Carrie Threadgill, left, a biologist with the Alabama Division of Wildlife and Freshwater Fisheries, was the Brundidge Rotary Club program guest of Dixie Shehane Wednesday.
Carrie Threadgill, left, a biologist with the Alabama Division of Wildlife and Freshwater Fisheries, was the Brundidge Rotary Club program guest of Dixie Shehane Wednesday.

Archived Story

Rotarians talk hummingbirds

Published 11:00pm Wednesday, May 15, 2013

A hummingbird beats its wings at about 80 strokes a second. It can fly an escape route at 50 miles per hour and can stop still in an instant. The hummingbird can hover, dart, fly backwards or fly straight up. Not bad for a bird that is about three inches long, weighs about one-fifth of an ounce and has a wingspan of four inches.

Those are some of the facts that Carrie Threadgill, a biologist with the Alabama Division of Wildlife and Freshwater Fisheries, shared with members of the Brundidge Rotary Club Wednesday.

Threadgill received a bachelor’s degree in wildlife science and a master’s degree, specializing in ornithology, from Auburn University. As a state biologist, she is also the quail coordinator for the state.

Threadgill told the Rotarians that she has been passionate about birds since childhood. She has a special affinity for hummingbirds, specifically the ruby-throated hummingbirds.

“The ruby-throated hummingbird is a common, breeding resident of Alabama,” she said. “It’s a woodland bird that frequently visits gardens and is the only hummingbird that breeds east of the Mississippi River. Its breeding grounds range from southern Canada to the Gulf Coast.”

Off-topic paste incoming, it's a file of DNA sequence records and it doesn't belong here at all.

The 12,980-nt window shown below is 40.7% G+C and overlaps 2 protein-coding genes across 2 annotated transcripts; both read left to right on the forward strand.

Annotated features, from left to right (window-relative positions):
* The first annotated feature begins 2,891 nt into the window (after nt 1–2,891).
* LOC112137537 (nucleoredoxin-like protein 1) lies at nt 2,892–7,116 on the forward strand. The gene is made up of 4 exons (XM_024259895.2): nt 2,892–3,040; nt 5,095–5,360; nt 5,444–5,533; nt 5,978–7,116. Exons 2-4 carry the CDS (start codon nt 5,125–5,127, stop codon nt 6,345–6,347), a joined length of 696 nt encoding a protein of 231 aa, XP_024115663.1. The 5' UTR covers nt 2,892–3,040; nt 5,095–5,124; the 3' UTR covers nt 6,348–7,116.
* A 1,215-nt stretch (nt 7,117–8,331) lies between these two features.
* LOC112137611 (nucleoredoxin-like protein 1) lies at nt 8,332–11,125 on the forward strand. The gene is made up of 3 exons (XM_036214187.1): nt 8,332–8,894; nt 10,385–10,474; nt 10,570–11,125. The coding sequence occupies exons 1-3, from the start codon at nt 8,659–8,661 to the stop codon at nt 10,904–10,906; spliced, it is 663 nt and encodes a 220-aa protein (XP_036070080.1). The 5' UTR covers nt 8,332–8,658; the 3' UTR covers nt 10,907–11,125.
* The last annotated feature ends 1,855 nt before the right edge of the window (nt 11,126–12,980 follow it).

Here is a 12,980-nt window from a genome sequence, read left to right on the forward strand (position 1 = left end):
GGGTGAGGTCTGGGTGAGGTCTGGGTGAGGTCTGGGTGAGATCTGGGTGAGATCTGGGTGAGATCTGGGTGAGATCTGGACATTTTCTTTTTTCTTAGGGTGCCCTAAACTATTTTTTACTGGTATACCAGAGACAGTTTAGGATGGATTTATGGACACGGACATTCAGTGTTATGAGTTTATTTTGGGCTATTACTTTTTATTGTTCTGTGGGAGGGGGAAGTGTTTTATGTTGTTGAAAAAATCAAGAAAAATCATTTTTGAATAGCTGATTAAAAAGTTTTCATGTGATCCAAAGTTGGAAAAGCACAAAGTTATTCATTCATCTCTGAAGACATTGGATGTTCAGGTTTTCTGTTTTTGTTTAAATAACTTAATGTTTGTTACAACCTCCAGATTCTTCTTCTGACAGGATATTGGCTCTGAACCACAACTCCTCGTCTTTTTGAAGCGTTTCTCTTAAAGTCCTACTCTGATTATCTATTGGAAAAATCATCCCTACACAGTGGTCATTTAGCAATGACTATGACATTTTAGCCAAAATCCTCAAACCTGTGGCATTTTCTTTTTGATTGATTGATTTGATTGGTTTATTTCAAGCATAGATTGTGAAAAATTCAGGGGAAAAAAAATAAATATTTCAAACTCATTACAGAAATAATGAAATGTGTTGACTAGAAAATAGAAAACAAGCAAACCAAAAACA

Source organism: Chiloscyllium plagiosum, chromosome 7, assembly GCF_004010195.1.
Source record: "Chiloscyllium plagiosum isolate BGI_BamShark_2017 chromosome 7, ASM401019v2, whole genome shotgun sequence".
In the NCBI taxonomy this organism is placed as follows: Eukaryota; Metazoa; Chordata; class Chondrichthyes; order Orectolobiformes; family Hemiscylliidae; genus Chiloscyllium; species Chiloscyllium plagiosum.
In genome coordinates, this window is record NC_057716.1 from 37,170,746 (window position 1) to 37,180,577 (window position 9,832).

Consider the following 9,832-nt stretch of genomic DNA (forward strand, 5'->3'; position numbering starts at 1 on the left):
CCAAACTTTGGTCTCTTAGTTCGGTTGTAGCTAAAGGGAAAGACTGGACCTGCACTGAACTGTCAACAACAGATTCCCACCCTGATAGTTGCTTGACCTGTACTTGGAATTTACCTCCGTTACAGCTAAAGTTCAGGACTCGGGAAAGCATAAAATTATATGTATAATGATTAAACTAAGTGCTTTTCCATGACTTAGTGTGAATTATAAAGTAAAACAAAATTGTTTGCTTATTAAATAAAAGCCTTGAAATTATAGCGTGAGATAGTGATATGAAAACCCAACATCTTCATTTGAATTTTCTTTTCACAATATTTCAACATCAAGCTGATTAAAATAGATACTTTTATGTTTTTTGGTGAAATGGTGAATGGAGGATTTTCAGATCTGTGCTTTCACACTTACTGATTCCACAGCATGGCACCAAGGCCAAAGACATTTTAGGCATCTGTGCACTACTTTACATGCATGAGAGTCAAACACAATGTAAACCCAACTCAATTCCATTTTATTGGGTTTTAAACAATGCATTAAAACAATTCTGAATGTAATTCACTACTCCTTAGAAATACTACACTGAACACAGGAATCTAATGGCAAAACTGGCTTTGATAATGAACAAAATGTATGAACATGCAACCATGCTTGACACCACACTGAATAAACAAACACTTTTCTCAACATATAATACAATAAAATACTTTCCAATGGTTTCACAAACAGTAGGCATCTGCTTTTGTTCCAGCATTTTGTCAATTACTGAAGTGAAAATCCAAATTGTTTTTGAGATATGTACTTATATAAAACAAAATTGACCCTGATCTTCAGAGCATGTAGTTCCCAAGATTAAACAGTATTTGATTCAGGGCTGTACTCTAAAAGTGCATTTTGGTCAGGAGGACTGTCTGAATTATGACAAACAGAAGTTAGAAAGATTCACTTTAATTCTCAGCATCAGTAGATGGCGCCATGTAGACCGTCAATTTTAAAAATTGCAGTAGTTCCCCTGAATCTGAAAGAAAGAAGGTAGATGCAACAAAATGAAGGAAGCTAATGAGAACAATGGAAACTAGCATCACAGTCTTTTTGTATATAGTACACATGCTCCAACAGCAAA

Threadgill said that the ruby-throated hummingbird often winters in Alabama rather than make the long journey across the Gulf Coast to Central America.

“That migration route is 500 miles and takes about 20 hours,” Threadgill said. “During all that time, the hummingbirds are flying. Their wings never stop beating. That’s a long journey for a bird that weighs about three grams.”

Prior to their migration, Threadgill said, the hummingbirds take in as much of the sweet nectar or sugar water as they can.

“When they reach their destination and are feeding, you can walk up to them and they won’t fly away,” she said. “They are just too tired.”

Many Alabama residents have hummingbird feeders in their yards as way of encouraging the birds to come and to stay. Threadgill said that a mixture of one part table sugar and four parts water is as alluring to the hummingbirds as the store bought mixtures.

“Hummingbirds are attracted to red and other bright colors but there’s no need to add red coloring to the homemade mixture,” she said. “Most hummingbird feeders are bright colored.”

Because hummingbirds are territorial, Threadgill suggested hanging several feeders when possible.

“It’s a good idea to place the feeders where one can’t be seen from the other,” she said. “That way, there’s no competition among the hummingbirds.”

 

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